The Tax-Free Savings Account (TFSA) is an account that does not apply taxes on any contributions, interest earned, dividends, or capital gains, and can be withdrawn tax free. This savings account is available to individuals aged 18 and older in Canada and can be used for any purpose.
TFSA, which is an extremely popular way of saving money, is indexed for inflation and annual limits vary by year.
The TFSA was first introduced in the 2008 federal budget and became available to Canadians for the 2009 calendar year. The initial TFSA dollar limit of $5,000 had risen to $5,500 for the past few years, and even hit the $10,000 mark in 2015.
Each fall, the Canada Revenue Agency announces the indexation increase for the following calendar year. The “indexation factor” for 2019 was calculated by taking the percentage change in the average monthly Consumer Price Index (CPI) data as reported by Statistics Canada for the 12-month period ended Sept. 30, 2018 relative to the average CPI for the 12-month period ended on Sept. 30, 2017, The FP article said.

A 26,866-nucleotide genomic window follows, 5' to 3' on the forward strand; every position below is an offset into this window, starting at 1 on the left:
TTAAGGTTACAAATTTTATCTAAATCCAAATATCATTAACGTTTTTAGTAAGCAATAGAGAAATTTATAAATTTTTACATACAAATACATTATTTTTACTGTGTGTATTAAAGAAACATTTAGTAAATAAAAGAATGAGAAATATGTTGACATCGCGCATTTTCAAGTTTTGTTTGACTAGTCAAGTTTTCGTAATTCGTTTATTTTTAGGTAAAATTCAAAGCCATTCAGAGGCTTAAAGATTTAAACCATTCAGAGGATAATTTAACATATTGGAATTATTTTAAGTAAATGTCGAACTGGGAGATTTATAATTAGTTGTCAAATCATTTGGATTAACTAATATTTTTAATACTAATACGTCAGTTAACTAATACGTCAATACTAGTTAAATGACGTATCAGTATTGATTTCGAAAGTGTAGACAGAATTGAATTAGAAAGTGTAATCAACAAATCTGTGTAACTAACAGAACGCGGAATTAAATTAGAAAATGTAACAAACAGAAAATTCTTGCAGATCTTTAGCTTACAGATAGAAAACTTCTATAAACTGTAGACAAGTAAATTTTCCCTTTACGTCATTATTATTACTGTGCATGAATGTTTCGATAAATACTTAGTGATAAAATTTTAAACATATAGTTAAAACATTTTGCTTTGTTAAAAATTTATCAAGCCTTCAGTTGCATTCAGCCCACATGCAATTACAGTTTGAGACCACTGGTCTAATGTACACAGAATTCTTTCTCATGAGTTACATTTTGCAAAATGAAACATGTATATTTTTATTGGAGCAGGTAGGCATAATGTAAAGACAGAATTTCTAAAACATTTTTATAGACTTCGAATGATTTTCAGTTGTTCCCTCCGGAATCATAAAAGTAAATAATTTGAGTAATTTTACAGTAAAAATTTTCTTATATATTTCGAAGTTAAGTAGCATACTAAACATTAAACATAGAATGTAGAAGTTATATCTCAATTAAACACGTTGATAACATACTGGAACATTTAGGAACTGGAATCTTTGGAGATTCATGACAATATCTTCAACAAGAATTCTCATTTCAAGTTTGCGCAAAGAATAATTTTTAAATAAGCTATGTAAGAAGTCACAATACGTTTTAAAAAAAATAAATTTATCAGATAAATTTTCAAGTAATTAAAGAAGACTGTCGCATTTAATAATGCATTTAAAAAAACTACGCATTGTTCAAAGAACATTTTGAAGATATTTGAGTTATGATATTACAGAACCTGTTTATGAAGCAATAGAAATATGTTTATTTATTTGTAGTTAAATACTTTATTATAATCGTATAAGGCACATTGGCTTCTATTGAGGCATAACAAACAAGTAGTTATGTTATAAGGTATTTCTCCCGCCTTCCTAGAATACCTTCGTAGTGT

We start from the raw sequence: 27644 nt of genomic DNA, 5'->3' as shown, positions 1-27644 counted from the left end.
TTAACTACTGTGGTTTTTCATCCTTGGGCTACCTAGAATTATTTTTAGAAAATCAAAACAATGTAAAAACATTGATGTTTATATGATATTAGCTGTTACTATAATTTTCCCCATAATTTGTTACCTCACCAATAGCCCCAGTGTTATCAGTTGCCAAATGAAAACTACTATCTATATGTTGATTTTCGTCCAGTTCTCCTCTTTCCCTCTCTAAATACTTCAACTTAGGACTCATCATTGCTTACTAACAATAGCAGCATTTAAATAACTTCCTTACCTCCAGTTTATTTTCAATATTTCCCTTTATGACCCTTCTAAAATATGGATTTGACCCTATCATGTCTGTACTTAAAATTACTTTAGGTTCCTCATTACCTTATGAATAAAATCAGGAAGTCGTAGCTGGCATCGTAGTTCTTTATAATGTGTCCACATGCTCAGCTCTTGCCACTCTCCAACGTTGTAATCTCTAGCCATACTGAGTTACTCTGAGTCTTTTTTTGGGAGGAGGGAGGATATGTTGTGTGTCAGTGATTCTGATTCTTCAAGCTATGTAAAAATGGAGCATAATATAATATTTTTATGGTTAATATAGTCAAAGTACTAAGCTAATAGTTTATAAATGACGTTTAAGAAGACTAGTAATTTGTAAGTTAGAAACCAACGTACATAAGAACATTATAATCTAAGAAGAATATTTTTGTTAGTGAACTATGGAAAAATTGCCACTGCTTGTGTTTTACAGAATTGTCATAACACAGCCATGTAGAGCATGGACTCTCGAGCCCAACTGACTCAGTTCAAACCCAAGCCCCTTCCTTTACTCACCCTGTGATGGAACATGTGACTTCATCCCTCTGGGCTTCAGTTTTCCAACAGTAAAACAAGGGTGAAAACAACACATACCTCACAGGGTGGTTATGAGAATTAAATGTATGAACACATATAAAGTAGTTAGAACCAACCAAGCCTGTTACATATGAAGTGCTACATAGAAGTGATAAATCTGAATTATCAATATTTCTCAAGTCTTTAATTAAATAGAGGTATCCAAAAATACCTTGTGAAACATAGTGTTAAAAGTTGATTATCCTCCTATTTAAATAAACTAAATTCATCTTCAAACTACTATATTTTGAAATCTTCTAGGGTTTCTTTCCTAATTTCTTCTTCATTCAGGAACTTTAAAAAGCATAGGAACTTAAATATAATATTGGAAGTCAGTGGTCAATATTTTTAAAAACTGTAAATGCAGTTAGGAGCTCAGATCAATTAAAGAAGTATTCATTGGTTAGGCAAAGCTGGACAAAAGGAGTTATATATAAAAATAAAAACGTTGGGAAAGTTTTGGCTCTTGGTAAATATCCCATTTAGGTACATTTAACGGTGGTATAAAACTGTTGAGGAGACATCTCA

The real reason people prefer to invest their savings in a TFSA is that they are tax free. What is essentially means that when you contribute to the TFSA with your after-tax income, it can never be taxed again. This is a great way to ensure your income grows without being held-back by the tax cuts that come with other types of investments. Other reasons TFSAs are great is that they can be withdrawn at any time, and any reasons making them something to turn to in case of an emergency.
As TFSA withdrawals aren’t considered to be income, they don’t negatively impact income-tested benefits and credits, like the Guaranteed Income Supplement, Old Age Security payments or the age credit, experts said. This makes them ideal for almost everyone.
A Registered Retirement Savings Plan, or RRSP, is a special type of investment account designed to help Canadians save for retirement. The main advantage of an RRSP account, as compared to a regular investment account, is the tax benefits it offers.
However, to contribute to an RRSP, you must be 71 years of age or younger and you must have “earned income,” which is typically employment income or rental income. If you opt for a TFSA, there is no age limit and no earned income requirement.
Any amounts withdrawn from your TFSA can be recontributed, beginning the following calendar year, without using up TFSA room. This is something you can’t generally do with an RRSP as you have to have available contribution room, based on earned income, to recontribute amounts withdrawn.
Save wisely and contribute the maximum allowed amount into your TFSA.